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A Case of the Scratches

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Forum topic by NeophyteGrant posted 12-07-2017 11:59 PM 284 views 0 times favorited 6 replies Add to Favorites Watch
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NeophyteGrant

19 posts in 341 days


12-07-2017 11:59 PM

Topic tags/keywords: table saw cast iron scratch steel wool

Hi All:

I have a clinical case of the scratches on my table saw top. As a newbie with OCD and that new-tool romanticism, I’ve fallen in the pitfall in freaking out over its my tool’s first battle wounds (a small staple holding a UPC code on the side of a panel of MDF that I didn’t notice). I’ve read enough from Lumberjockers to know to take a chill pill and recognize that I just have to let it be.

Knowing its usually unwise to make a fuss about cosmetic scratches and do something like, sand them out and create a new dip in the table, I settled for knocking down anything above the surface that had abraded. I took some #0000 super fine steel wool to the scratch, north to south, along the width. 7-8 seconds over any spot.

Turns out the scratch felt a bit better too, which conveniently made me worry again.

My question is broadly about steel wool, though: since I use steel wool for cleaning, with a lubricant like WD_40.

How much am I taking off with super fine steel wool, knowing its impossible to compare to something like a sand paper grit. I want to be smart to not over use it if I use it routinely and if it, itself, has the potential to create nice little dips and valleys.


6 replies so far

View woodbutcherbynight's profile

woodbutcherbynight

3631 posts in 2241 days


#1 posted 12-08-2017 01:57 AM

In the grand scheme of things, not enough to ever worry about over the lifetime of your saw. I have had a Delta 34-441 contractors table saw for 20 years with plenty of war wounds. Light sanding and some paste wax twice a year and all is good.

-- Live to tell the stories, they sound better that way.

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NeophyteGrant

19 posts in 341 days


#2 posted 12-08-2017 02:36 AM

Thanks Woodbutcher. That’s what I figured.

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woodbutcherbynight

3631 posts in 2241 days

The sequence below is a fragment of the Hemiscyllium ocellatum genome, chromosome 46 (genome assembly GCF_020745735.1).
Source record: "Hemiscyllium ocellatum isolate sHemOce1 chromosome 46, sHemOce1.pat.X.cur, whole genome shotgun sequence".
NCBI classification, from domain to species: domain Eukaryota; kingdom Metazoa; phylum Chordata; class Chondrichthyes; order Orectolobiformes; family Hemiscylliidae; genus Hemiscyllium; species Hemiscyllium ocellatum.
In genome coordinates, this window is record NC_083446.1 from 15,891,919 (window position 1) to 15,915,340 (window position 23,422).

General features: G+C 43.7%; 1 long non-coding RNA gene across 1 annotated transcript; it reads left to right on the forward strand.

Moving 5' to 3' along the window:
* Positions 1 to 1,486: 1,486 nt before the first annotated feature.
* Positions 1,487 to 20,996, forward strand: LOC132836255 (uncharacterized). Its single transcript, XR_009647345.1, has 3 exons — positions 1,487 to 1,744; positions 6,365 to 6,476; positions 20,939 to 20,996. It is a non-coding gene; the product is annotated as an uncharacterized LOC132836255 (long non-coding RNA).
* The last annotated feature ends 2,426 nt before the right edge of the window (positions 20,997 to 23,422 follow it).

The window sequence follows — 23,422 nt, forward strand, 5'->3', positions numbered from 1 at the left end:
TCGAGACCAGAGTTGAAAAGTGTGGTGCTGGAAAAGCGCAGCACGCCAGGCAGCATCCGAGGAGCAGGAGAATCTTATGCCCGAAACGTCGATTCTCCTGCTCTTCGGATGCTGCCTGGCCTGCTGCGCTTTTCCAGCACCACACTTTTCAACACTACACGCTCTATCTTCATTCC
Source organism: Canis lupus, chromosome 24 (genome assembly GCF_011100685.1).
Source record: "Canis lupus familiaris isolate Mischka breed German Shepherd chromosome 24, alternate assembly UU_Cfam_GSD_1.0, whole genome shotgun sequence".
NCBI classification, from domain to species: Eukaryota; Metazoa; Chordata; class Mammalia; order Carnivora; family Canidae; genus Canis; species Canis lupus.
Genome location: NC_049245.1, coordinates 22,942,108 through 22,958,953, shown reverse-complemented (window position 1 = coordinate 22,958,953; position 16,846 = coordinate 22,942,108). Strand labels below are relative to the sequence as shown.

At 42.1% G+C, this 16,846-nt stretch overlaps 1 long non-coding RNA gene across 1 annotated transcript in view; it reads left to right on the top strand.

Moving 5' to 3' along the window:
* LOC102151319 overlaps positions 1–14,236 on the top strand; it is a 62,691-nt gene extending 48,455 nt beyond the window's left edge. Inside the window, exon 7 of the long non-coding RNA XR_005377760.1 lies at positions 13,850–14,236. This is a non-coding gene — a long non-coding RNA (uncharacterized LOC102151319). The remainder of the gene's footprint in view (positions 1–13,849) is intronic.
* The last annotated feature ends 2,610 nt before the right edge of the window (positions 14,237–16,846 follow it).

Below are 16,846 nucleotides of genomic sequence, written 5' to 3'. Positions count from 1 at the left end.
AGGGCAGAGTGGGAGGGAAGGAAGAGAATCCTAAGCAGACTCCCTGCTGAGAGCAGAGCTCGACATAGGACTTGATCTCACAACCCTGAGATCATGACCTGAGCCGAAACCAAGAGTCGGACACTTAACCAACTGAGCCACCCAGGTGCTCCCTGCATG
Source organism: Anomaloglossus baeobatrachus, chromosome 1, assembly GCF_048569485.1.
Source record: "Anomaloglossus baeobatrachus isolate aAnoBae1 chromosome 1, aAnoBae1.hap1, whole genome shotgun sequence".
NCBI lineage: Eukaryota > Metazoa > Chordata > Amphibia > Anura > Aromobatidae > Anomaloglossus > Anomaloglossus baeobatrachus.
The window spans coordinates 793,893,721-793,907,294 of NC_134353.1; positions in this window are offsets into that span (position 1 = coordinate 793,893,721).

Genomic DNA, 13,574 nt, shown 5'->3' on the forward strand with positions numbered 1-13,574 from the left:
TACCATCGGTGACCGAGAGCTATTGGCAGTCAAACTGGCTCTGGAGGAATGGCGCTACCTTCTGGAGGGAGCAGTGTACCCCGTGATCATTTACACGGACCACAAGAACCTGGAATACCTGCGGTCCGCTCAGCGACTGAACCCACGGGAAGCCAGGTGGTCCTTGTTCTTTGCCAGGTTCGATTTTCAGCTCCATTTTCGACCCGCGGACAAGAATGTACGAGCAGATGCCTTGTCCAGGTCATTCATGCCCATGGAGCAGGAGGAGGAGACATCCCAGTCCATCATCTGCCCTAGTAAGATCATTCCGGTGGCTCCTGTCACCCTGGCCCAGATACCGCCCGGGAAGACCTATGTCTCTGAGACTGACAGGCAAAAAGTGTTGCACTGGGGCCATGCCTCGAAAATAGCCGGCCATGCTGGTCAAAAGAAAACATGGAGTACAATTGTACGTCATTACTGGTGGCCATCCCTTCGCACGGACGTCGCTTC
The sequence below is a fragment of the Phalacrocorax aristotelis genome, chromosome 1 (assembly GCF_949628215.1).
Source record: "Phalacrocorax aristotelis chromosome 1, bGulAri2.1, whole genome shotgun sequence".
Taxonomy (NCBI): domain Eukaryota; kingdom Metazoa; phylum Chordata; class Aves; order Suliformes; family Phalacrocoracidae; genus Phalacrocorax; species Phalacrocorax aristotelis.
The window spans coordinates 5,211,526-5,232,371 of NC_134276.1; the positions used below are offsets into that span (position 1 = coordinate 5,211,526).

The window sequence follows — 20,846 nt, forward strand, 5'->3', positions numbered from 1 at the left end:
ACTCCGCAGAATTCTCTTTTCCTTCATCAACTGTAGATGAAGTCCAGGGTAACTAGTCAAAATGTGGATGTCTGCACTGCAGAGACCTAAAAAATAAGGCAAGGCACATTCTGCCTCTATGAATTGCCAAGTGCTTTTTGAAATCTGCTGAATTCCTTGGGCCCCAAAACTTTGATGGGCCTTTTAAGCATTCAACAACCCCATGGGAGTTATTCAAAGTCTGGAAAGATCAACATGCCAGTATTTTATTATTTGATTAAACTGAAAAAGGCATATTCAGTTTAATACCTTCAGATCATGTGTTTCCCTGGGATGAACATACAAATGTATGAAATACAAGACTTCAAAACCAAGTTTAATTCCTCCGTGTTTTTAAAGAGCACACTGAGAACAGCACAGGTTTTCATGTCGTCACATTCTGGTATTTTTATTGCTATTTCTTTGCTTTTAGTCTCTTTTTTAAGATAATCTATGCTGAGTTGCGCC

#3 posted 12-08-2017 03:22 AM

NP. Keep an eye out in next few months you can see my twin tablesaw cabinet currently under construction. Then you can see both saw tops.

-- Live to tell the stories, they sound better that way.

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Firewood

164 posts in 1466 days


#4 posted 12-08-2017 03:32 AM

A long time ago, I adopted the belief that if something happens that won’t be bothering me a year from now, why let it bother me now. So I do my best to just let it go. If the scratch “raised the grain” of the table enough, go ahead and try knocking it down with the steel wool or ??? But whatever you use, remember that it will probably leave a more noticeable shift in appearance than the scratch itself.

I too like keeping my still fairly new TS as scratch-free as possible, but the reality is time and projects will eventually give a nice patina and lots of memories.

-- Mike - Waukesha, WI

View mudflap4869's profile

mudflap4869

1506 posts in 1291 days


#5 posted 12-08-2017 03:56 AM

The scratch is simply a part of its resume. An unmarred tool is an unused tool.

-- Still trying to master kindling making

View OSU55's profile

OSU55

1420 posts in 1822 days


#6 posted 12-08-2017 12:57 PM

These types of things will eventually cure your OCD. In the meantime, use sandpaper with a small block to knock down any raised material. Use the steel wool to polish the sanding scratches if you must. Sanding cuts down hi spots, steel wool abrades the entire surface.

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